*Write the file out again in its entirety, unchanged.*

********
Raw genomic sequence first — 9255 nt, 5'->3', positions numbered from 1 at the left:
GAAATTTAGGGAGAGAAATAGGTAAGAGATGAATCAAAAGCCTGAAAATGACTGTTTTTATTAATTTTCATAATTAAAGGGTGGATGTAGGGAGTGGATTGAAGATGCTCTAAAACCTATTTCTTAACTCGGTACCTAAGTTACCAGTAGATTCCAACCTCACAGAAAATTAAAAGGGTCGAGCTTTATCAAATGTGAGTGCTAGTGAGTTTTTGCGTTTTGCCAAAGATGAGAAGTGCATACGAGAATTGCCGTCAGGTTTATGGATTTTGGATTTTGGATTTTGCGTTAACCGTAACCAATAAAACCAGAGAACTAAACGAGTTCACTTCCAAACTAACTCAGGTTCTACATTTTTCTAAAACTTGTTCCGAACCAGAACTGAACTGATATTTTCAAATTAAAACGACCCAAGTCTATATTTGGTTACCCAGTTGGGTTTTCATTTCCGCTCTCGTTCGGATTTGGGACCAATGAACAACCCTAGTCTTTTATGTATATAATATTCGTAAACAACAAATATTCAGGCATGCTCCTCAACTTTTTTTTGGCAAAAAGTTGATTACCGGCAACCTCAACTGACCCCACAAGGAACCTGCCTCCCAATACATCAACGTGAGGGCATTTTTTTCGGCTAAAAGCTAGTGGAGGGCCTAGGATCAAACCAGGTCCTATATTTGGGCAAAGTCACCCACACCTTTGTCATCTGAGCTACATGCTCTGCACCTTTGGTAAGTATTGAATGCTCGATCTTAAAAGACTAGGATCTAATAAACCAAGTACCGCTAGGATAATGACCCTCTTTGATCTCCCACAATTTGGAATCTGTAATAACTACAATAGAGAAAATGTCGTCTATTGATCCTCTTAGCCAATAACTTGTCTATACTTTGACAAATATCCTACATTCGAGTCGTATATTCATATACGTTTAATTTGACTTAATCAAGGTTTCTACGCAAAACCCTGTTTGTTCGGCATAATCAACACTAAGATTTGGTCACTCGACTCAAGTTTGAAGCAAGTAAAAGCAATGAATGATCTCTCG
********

Raw genomic sequence first — 9255 nt, 5'->3', positions numbered from 1 at the left:
GAAATTTAGGGAGAGAAATAGGTAAGAGATGAATCAAAAGCCTGAAAATGACTGTTTTTATTAATTTTCATAATTAAAGGGTGGATGTAGGGAGTGGATTGAAGATGCTCTAAAACCTATTTCTTAACTCGGTACCTAAGTTACCAGTAGATTCCAACCTCACAGAAAATTAAAAGGGTCGAGCTTTATCAAATGTGAGTGCTAGTGAGTTTTTGCGTTTTGCCAAAGATGAGAAGTGCATACGAGAATTGCCGTCAGGTTTATGGATTTTGGATTTTGGATTTTGCGTTAACCGTAACCAATAAAACCAGAGAACTAAACGAGTTCACTTCCAAACTAACTCAGGTTCTACATTTTTCTAAAACTTGTTCCGAACCAGAACTGAACTGATATTTTCAAATTAAAACGACCCAAGTCTATATTTGGTTACCCAGTTGGGTTTTCATTTCCGCTCTCGTTCGGATTTGGGACCAATGAACAACCCTAGTCTTTTATGTATATAATATTCGTAAACAACAAATATTCAGGCATGCTCCTCAACTTTTTTTTGGCAAAAAGTTGATTACCGGCAACCTCAACTGACCCCACAAGGAACCTGCCTCCCAATACATCAACGTGAGGGCATTTTTTTCGGCTAAAAGCTAGTGGAGGGCCTAGGATCAAACCAGGTCCTATATTTGGGCAAAGTCACCCACACCTTTGTCATCTGAGCTACATGCTCTGCACCTTTGGTAAGTATTGAATGCTCGATCTTAAAAGACTAGGATCTAATAAACCAAGTACCGCTAGGATAATGACCCTCTTTGATCTCCCACAATTTGGAATCTGTAATAACTACAATAGAGAAAATGTCGTCTATTGATCCTCTTAGCCAATAACTTGTCTATACTTTGACAAATATCCTACATTCGAGTCGTATATTCATATACGTTTAATTTGACTTAATCAAGGTTTCTACGCAAAACCCTGTTTGTTCGGCATAATCAACACTAAGATTTGGTCACTCGACTCAAGTTTGAAGCAAGTAAAAGCAATGAATGATCTCTCG